Here's our report on the races that took place before noon on Saturday, but first a full run down of the 12 US crews that won today, and still have shells in the nearly vacant Boat Tents:
From the Morning Races
Temple Challenge Cup - M8+
Univ of Washington
Hambleden Pairs Challenge Cup - W2-
M. Musnicki & J. Morrison
Prince Philip Challenge Trophy - JW8+
Winter Park Crew
From the Races after Lunch
Ladies Challenge Plate - M8+
Univ of California
Island Challenge Cup - W8+
Visitors' Challenge Cup - M4-
Univ of Washington
Queen Mother Challenge Cup - M4x
Diamond Jubilee Challenge Cup - JW 4x
Prince Albert Challenge Cup - M4+
Univ of California "A"
Stonor Challenge Trophy - W2x
M.R. Fellows & M.A. Sechser
Princess Royal Challenge Cup
For every Semi-Final winner there is a crew that goes out, so here is the butcher's bill from today for the US contingent:
Who Went Out
US National Team (Remenham W8+); Dartmouth, Yale (Ladies Plate M8+); Cambridge BC & Craftsbury GRP-US Team (Princess Grace W4x); Liu & Heese-US LM2x (Double Sculls); Ahyi & Van Westreenen of Cal (Hambleden W2-)
Morning Racing - The Temple
Head Husky Coach Michael Callahan talked earlier in the week about managing the now-six days of racing and what he called "playing the game to advance to the next day." The Husky Crew in the Temple did just that this morning, outlasting Durham University in a ripping semi-final to advance by two-thirds of a length--close, but more than enough to make the final tomorrow.
They will face Oxford Brookes, who won a great deal here last year at the smaller, COVID-friendly Henley last August, and is a power in the UK's university rowing scene. Promises to be a great showdown between the top eights that each program entered here.
Morning Racing - The Hambledon
Megan Musnicki and her Australian partner Jess Morrison may not be in active selection or eyeing this year's Worlds, but today was a master class in what happens when you put three Olympic Golds worth of talent and skill in a pair-- and do what is probably a fair bit more training than they are letting on.
They won going away--and going straighter today-- over an Australian Team pair, and will face the Leander Pair that won at Women's Henley this year.
Morning Racing - The Prince Phillip
If there is a darling of this regatta on the US side, it would have to be the scrappy girls from Winter Park. Wearing unis that said "Vertullo Sisters" in honor of long-time coach Mike Vertullo, who got them here, the crew got out to a half-length that they clung to with an iron grip and took the win--beating yet another local favorite, Henley RC, and becoming the first US crew, and US Scholastic crew, to make the Final.
Sure, the event itself might only be in its second year, but a first is a first, and after what Winter Park did here today, they will own that distinction forever.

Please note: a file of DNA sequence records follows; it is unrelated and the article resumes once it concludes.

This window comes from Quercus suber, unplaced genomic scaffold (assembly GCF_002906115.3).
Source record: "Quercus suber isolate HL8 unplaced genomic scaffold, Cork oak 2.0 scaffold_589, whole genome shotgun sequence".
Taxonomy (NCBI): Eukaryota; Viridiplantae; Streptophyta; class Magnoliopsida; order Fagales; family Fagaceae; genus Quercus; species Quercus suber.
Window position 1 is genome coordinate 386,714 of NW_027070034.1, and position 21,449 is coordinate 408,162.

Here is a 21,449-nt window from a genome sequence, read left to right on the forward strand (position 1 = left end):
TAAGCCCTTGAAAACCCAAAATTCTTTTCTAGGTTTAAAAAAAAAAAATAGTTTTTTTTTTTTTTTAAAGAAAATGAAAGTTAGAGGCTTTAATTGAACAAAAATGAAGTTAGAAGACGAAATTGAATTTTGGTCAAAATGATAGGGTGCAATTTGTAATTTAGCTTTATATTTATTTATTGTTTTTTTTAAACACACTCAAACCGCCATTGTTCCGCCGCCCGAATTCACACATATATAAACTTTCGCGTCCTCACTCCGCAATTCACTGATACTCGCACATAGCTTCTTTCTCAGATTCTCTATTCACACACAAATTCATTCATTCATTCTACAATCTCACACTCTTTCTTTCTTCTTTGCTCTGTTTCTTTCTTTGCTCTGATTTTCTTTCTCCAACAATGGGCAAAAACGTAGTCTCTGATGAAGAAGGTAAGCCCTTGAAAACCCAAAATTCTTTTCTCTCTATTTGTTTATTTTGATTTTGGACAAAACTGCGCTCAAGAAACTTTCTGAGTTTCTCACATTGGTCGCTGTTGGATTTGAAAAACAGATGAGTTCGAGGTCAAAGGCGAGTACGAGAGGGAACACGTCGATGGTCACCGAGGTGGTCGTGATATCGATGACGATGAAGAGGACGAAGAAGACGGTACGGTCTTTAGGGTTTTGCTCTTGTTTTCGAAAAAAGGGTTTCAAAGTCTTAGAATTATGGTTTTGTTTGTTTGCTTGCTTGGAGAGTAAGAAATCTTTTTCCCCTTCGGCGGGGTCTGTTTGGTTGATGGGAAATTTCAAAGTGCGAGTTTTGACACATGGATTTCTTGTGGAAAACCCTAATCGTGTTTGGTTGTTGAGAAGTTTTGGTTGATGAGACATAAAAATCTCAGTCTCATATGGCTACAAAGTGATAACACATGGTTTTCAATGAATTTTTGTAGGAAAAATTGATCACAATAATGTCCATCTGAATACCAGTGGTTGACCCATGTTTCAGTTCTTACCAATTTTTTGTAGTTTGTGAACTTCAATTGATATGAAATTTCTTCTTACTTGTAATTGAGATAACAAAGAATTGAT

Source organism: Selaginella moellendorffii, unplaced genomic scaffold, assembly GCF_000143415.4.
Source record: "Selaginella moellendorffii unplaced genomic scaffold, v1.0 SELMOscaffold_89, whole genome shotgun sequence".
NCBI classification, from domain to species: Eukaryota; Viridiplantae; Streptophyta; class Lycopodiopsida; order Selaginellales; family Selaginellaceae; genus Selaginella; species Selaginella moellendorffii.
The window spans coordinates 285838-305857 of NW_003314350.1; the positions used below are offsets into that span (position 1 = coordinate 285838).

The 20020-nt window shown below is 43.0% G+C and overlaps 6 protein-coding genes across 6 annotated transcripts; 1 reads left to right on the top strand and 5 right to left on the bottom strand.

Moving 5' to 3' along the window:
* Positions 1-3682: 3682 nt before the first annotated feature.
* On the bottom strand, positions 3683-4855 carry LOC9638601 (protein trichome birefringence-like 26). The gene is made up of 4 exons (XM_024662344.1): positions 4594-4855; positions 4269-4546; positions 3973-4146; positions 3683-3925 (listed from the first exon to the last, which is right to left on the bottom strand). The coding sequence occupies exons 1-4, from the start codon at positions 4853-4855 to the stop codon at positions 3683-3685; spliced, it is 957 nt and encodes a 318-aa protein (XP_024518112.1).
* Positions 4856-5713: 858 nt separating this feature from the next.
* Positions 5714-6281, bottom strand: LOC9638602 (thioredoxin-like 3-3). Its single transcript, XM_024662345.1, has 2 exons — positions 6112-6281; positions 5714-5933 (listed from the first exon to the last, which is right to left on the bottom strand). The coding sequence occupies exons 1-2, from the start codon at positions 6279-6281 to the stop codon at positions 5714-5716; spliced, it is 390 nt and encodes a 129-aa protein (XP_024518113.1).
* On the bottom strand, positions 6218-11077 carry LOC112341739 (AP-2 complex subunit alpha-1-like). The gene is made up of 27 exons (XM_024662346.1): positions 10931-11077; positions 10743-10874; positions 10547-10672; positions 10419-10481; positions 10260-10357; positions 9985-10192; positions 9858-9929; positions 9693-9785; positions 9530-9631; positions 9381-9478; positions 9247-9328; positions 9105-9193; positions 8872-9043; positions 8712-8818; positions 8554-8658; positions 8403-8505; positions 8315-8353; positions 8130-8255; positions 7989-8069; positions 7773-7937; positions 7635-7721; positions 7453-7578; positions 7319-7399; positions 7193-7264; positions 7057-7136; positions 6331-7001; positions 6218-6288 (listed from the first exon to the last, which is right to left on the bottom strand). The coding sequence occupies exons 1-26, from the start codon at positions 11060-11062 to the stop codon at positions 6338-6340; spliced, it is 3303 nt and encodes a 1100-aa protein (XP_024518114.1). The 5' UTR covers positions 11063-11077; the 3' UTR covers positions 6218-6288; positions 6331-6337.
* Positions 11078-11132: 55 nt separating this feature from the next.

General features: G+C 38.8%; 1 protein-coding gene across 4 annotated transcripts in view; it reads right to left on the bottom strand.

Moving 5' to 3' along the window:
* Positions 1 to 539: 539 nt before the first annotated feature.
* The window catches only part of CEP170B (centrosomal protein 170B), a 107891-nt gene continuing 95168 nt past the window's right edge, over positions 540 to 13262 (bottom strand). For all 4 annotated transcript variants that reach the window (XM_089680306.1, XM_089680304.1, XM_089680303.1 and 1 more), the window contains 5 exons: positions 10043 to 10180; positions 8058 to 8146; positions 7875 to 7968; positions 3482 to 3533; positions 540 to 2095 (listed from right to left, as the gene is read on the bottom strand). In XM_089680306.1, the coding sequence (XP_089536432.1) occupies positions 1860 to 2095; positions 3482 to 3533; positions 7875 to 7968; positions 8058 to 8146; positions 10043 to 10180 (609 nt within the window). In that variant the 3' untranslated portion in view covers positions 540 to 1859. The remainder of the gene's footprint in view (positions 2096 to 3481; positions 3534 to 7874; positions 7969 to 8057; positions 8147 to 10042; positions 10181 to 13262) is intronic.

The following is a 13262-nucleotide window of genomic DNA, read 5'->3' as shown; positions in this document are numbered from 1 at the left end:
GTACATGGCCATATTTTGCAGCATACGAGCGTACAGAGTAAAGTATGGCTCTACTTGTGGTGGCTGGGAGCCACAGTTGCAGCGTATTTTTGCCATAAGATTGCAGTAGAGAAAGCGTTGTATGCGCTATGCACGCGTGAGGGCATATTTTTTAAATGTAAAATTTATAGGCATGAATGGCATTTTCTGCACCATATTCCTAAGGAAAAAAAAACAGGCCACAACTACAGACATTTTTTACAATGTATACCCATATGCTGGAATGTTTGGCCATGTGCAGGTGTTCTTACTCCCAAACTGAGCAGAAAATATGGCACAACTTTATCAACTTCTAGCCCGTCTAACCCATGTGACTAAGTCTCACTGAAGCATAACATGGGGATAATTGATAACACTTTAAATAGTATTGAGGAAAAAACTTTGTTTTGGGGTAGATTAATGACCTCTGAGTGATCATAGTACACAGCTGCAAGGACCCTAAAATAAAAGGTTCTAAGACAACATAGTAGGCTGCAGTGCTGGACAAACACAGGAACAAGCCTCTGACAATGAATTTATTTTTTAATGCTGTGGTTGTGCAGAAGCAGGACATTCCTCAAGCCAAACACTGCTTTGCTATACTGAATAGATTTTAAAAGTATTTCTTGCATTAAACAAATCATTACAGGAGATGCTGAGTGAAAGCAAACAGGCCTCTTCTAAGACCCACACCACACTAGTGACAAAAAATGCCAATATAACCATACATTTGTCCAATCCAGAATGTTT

Coach Vertullo, who always wanted to bring a crew here, saw this opportunity when the Stewards added the Junior Women's event in 2021.
"I didn't really know the expectations," Vertullo, who was too nervous to watch a single stroke live, said afterwards. "It's just not knowing how fast we needed to be. The course today was incredibly difficult: 2112 meters into a 50 mile per hour swirling headwind. The cox got flagged twice but she recovered and we responded to all their moves. Great crew there in Henley [RC], and Headington did the same thing to us, but we never, never gave up and we just responded each time and I'm just happy to make the final.
"The toughest thing is that this water is nothing like we have in the States: you get hit by some wakes, then swirling winds when the booms open up, and they're getting crushed with with a crosswind. So it's a new experience each time out there for them, and we're just gonna continue to try to get one better."
Coxswain Delaney Gardner--who has some celebrity cred due to appearances in the row2k "Video of the Day" --did indeed get flagged as the crosswind kept sweeping her crew away from the booms, but her calls kept her crew in the lead, even as she laid on the rudder to appease the umpire.
"It was definitely very crazy conditions," she said. "In the United States, we're kind of used to lots of wind, so we're usually prepared for anything and I think just seeing all the girls being able to persevere for that long, it's still blowing my mind. To be where we are and to make it to finals? It's just a dream come true every day that we make it and I'm just I'm really excited for tomorrow."
When asked what she has learned about her crew from the two wins here and their come-from-behind stomping of the field at SRAAs, Gardner said: